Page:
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Intensive Radiotherapy Holds More Benefits for Localized Prostate Cancer

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According to a study spanning 10 years, a radiotherapy treatment plan involving higher doses of radiation is regarded as a much better option as opposed to lowering doses for men with localized prostate cancer.

Having 37 sessions, or fractions, of radiotherapy at 74 Gray (Gy) as opposed to 32 fractions at 64 Gy, controlled the disease more efficiently and diminished the chance that men would require follow-up hormone-deprivation therapy, which can lead to long-term side-effects.

The study’s findings, published in The Lancet Oncology, come from the major RT01 phase III trial. The trial was led by Professor Dearnaley at The Institute of Cancer Research, London, and The Royal Marsden NHS Foundation Trust, and was funded and conducted by the Medical Research Council Clinical Trials Unit at UCL. The study also featured several leading clinical research centers in the UK, New Zealand, and Australia.

In addition, the study exhibited the overall efficiency of radiotherapy for men with localized disease. Around three quarters of men treated with either the more or less intensive radiotherapy treatment plans were still alive after 10 years.

Established in 1998, the trial divided 843 men with localized prostate cancer into two groups to contrast the two doses of radiotherapy. Some 421 men had the less and 422 the more intensive treatment plans. Both cohorts also had standard hormone-deprivation treatment concurrently with their radiotherapy.

The five-year results of the trial have previously demonstrated the benefits of dose-escalated radiotherapy, and served as an influential role in changing NICE guidance to recommend it in prostate cancer. Dose escalation is now the standard for localized prostate cancer in the UK.

The new 10-year results further fortify the evidence for selecting higher does radiotherapy, in addition to showing the long-term benefits of the treatment.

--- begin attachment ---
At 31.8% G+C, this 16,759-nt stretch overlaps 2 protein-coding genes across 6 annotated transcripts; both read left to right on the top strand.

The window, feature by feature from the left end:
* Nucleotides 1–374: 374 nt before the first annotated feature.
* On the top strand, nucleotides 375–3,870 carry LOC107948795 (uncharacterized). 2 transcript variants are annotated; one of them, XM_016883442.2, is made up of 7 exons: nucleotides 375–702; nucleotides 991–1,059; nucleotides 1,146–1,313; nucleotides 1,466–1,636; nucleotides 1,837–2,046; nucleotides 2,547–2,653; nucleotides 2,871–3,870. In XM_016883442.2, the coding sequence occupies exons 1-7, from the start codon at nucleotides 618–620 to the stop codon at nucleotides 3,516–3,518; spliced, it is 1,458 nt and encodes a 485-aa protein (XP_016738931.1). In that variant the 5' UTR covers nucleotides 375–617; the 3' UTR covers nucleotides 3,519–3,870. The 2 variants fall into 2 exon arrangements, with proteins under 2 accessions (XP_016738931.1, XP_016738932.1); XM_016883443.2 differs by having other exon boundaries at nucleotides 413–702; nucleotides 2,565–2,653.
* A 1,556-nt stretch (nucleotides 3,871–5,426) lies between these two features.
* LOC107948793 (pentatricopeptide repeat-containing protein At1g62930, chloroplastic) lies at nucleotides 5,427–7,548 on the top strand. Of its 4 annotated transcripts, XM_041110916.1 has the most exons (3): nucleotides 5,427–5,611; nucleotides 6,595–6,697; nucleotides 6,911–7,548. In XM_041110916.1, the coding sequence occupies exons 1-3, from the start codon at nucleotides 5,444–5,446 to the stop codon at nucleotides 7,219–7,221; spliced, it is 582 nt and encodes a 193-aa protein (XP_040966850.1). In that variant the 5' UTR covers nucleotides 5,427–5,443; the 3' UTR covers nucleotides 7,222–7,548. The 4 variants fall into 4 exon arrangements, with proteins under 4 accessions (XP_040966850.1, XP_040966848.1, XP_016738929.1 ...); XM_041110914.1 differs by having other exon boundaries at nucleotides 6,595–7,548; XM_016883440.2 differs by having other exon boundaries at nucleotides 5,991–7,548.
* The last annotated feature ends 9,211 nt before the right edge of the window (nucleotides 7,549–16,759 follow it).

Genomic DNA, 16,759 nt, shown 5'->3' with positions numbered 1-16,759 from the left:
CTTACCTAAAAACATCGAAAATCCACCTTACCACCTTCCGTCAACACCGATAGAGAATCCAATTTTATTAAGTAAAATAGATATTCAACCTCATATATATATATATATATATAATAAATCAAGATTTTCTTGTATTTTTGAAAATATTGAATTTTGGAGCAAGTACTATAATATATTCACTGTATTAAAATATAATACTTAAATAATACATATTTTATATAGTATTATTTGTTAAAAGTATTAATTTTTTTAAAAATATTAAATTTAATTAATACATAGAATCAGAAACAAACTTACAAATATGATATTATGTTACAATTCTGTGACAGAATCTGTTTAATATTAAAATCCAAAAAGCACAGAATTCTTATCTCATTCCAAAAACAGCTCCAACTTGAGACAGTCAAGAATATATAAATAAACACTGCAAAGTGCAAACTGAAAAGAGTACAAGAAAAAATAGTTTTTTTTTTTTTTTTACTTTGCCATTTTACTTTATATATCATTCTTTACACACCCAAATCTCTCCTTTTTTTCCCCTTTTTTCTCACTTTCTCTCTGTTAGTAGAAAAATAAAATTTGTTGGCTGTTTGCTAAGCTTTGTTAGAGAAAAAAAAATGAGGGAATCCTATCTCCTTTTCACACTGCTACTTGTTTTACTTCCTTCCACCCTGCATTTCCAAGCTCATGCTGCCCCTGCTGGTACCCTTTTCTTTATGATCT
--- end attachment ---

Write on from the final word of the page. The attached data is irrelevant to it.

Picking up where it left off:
Following 10 years, 55 per cent of men on the 37-fraction regime, when juxtaposed with 43 per cent of men on the 32-fraction regime, had survived without their cancer progressing into a more perilous form, as measured by the standard prostate-specific antigen (PSA) test. In each half of the study, 71 per cent of men were alive following 10 years, with only 11 per cent dying from prostate cancer.intense RT

Men who were administered the higher dose were more likely to have side-effects connected with radiotherapy, but few men had severe side-effects. Receiving the higher dose reduced the need for follow-up hormone treatment, which also has its own risk of side-effects.

The trial did not reveal that men given dose-escalated radiotherapy live longer, however both cohorts of men lived much longer than expected. Almost three quarters of all the men in the study were still alive after 10 years, and of the 236 men who had died since treatment, only 91 had died of prostate cancer.

"Our study has proved that treating men with localized prostate cancer using higher doses of radiotherapy is more effective than a less intensive regime. The dose-escalated regime is safe in the long term, and reduces the chances that a cancer will return and men will require further hormone-deprivation treatment. The side-effects of hormone treatment do need to be balanced against those of the extra radiotherapy doses, but overall our study has shown men are better off after having the escalated regime, as is now the norm in the UK,” said Study leader Professor David Dearnaley, Professor of Uro-Oncology at The Institute of Cancer Research, London, and Honorary Consultant at the Royal Marsden NHS Foundation Trust.

"Another key finding to come out of our study is that radiotherapy in general is both a safe and an effective treatment for localized prostate cancer. Almost three quarters of men treated with either the more or less intensive radiotherapy regimes are still alive after 10 years, and of the men who have died, less than half actually died from prostate cancer. Further refinements in radiotherapy techniques since our trial began have made treatment even safer and are very important as men with localized prostate cancer have such favorable long-term survival prospects,” he added.

Senior Scientist and Statistician at the MRC Clinical Trials Unit at UCL, Matthew Sydes said:

"The RT01 trial has already changed how men with localized prostate cancer are treated. The current NICE guidelines recommend the use of the higher dose of radiotherapy, based on the five-year results of RT01. The trial also helped to develop guidelines on how to limit the radiation that organs near the tumor receive, and helped hospitals across the UK to introduce quality-assured conformal radiotherapy. It is now contributing to biological studies to help better understand the disease and the side-effects of radiotherapy."

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